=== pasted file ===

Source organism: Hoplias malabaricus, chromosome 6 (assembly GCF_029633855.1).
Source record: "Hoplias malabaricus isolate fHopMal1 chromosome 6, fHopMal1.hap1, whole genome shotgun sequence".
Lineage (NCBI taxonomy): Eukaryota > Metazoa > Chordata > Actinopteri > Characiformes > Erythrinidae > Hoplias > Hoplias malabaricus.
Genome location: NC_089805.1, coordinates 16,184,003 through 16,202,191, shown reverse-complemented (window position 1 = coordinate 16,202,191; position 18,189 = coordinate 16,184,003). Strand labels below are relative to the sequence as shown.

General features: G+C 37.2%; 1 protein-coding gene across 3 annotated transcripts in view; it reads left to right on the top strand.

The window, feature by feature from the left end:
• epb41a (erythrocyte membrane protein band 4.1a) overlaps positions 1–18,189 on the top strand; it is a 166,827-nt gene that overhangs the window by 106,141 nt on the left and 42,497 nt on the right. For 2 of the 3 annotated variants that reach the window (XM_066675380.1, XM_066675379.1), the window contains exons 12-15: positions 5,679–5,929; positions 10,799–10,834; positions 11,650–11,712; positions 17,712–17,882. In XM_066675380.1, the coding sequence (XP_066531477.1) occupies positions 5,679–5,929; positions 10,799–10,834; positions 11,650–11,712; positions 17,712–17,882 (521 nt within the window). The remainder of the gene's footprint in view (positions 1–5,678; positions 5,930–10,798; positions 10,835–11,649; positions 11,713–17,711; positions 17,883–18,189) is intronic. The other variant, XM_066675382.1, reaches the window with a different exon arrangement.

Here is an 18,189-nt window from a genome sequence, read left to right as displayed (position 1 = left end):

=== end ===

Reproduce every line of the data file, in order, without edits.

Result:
Source organism: Hoplias malabaricus, chromosome 6 (assembly GCF_029633855.1).
Source record: "Hoplias malabaricus isolate fHopMal1 chromosome 6, fHopMal1.hap1, whole genome shotgun sequence".
Lineage (NCBI taxonomy): Eukaryota > Metazoa > Chordata > Actinopteri > Characiformes > Erythrinidae > Hoplias > Hoplias malabaricus.
Genome location: NC_089805.1, coordinates 16,184,003 through 16,202,191, shown reverse-complemented (window position 1 = coordinate 16,202,191; position 18,189 = coordinate 16,184,003). Strand labels below are relative to the sequence as shown.

General features: G+C 37.2%; 1 protein-coding gene across 3 annotated transcripts in view; it reads left to right on the top strand.

The window, feature by feature from the left end:
• epb41a (erythrocyte membrane protein band 4.1a) overlaps positions 1–18,189 on the top strand; it is a 166,827-nt gene that overhangs the window by 106,141 nt on the left and 42,497 nt on the right. For 2 of the 3 annotated variants that reach the window (XM_066675380.1, XM_066675379.1), the window contains exons 12-15: positions 5,679–5,929; positions 10,799–10,834; positions 11,650–11,712; positions 17,712–17,882. In XM_066675380.1, the coding sequence (XP_066531477.1) occupies positions 5,679–5,929; positions 10,799–10,834; positions 11,650–11,712; positions 17,712–17,882 (521 nt within the window). The remainder of the gene's footprint in view (positions 1–5,678; positions 5,930–10,798; positions 10,835–11,649; positions 11,713–17,711; positions 17,883–18,189) is intronic. The other variant, XM_066675382.1, reaches the window with a different exon arrangement.

Here is an 18,189-nt window from a genome sequence, read left to right as displayed (position 1 = left end):